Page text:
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Hitler’s assault on Britain commenced on July 10, 1940. Under the command of Hermann Göring, the Luftwaffe conducted surveys of British terrain and attacked the country’s communication systems, docks and coastal fortifications. However, the Royal Air Force (RAF) continued to put up resistance, and so by mid-August the Luftwaffe dispatched Bf 109s to disable British airfields and destroy British aircraft factories.

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After seizing Poland, the Netherlands, Belgium and France, Hitler probably expected the United Kingdom to capitulate quickly. However, he underestimated the resolve of the British. And so the Battle of Britain, far from concluding quickly, escalated instead. It was in fact the first battle ever to play out exclusively at altitude.

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Despite having fewer craft than the Luftwaffe, Britain took the fight to Germany: the RAF bombed Berlin. Hitler retaliated by launching “the Blitz” – sustained nocturnal bombing that reduced the UK’s major cities to rubble. Germany intensified its efforts on September 15 with heavy attacks on London, but still Churchill refused to surrender.

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The Battle of Britain ended on October 31, 1940, when Hitler finally abandoned his scheduled invasion of the country. Thanks to the hard work and heroism of the RAF, the Luftwaffe had been defeated for the first time. Had the British failed, the United Kingdom would have fallen to Nazi rule and the Axis powers would have consolidated their control of the continent.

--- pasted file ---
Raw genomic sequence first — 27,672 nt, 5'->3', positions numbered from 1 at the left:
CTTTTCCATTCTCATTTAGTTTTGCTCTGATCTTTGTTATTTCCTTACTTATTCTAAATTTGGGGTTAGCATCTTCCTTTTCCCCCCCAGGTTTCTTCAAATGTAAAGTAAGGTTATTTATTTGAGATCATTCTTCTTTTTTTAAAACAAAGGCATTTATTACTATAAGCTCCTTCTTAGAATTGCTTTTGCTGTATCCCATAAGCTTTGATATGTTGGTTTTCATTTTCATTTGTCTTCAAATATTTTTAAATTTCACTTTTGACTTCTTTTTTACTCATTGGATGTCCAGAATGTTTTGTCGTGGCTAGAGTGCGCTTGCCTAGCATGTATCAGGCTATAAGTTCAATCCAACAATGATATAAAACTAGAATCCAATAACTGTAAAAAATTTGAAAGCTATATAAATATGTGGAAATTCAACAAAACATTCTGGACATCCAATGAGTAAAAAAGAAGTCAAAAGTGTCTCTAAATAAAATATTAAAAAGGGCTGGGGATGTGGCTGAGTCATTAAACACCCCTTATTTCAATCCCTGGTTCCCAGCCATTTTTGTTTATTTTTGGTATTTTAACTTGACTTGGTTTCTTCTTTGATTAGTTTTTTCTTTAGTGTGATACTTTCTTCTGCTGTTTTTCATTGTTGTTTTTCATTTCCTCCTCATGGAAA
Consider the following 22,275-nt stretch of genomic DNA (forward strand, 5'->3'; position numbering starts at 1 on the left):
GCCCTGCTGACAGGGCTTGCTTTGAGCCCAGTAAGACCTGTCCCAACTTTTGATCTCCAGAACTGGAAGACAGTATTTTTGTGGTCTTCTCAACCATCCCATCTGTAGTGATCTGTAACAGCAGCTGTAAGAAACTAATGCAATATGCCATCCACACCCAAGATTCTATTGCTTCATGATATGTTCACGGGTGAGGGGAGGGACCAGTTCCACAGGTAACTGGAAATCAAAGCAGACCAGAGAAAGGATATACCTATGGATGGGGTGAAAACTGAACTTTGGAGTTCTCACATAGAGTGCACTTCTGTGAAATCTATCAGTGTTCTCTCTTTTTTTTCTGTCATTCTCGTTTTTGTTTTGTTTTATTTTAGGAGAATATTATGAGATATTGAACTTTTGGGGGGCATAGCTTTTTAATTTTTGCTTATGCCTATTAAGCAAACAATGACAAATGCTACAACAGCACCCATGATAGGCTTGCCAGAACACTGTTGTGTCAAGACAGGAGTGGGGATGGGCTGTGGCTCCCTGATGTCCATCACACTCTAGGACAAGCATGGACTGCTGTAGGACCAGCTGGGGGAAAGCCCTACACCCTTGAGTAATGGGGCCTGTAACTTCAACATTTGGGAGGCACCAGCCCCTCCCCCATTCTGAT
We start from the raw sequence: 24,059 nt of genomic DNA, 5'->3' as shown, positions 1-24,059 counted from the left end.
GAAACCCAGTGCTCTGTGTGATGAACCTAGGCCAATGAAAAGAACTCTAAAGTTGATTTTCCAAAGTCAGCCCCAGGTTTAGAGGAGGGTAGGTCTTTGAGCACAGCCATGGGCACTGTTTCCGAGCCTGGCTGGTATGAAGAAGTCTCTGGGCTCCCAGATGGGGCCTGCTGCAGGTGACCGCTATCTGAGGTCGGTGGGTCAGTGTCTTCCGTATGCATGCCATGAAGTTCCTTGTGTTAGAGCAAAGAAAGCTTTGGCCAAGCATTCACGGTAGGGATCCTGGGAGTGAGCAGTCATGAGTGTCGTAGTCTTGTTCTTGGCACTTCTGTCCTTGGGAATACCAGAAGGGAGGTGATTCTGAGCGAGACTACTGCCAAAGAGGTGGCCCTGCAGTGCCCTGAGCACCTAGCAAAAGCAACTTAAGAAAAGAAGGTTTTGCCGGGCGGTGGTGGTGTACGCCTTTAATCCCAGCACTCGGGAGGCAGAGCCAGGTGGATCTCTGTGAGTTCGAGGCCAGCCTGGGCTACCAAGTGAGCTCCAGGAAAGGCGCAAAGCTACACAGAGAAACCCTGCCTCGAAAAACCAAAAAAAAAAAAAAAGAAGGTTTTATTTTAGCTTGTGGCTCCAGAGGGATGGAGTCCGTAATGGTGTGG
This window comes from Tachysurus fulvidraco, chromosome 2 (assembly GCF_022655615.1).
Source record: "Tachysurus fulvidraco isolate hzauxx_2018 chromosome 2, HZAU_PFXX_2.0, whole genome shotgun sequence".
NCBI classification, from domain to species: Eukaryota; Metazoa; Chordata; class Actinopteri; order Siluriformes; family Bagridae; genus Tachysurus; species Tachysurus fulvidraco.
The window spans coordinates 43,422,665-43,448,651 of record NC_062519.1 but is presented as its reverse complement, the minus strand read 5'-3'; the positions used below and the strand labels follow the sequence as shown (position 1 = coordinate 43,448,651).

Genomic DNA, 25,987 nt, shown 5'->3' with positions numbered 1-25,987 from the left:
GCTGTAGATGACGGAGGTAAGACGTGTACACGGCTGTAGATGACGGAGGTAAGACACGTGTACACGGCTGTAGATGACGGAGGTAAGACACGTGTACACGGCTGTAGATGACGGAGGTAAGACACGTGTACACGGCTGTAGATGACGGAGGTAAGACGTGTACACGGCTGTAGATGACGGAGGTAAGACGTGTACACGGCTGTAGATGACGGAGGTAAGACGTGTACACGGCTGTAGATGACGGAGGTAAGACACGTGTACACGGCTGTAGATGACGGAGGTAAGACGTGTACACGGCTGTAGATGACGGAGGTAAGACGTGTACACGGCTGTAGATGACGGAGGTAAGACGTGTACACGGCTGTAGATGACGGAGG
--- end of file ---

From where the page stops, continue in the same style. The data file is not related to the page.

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In June 1941 Hitler made another tactical error: he invaded the Soviet Union and opened the Eastern Front. During this time, great numbers of Bf 109s were dispatched to intercept and engage Allied bombers and fighters. While Hitler slowly depleted his military resources in bitter winter sieges in the east, the skies over Western Europe filled with machine gun fire, cannon blasts, explosions and smoke.

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To keep pace with advancements in British aeronautics, the Messerschmitt Bf 109G was put into mass production around this time. Given the nickname Gustav, the Bf 109G sported an upgraded Daimler-Benz engine and, for the express purposes of downing U.S. bombers, a pair of removable rocket launchers under the wings.

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In fact, Germany produced more than 20,000 Gustavs, making the G-series the most produced of the Messerschmitt craft. As the war ground on, though, they began to struggle against their well-armed American enemies, which included B24 Liberator bombers and P51 Mustang fighters. And by 1943 the Bf 109G was being used to make risky daylight attacks.

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As the Wings of Victory Foundation discovered, the plane they dredged from a remote lake in Murmansk oblast was a G-series Messerschmitt – a Bf 109G-2, to be precise. After floating it to the surface with air bags, they examined its frame, which was corroded from decades under the water. Evidently, the plane had sustained significant damage.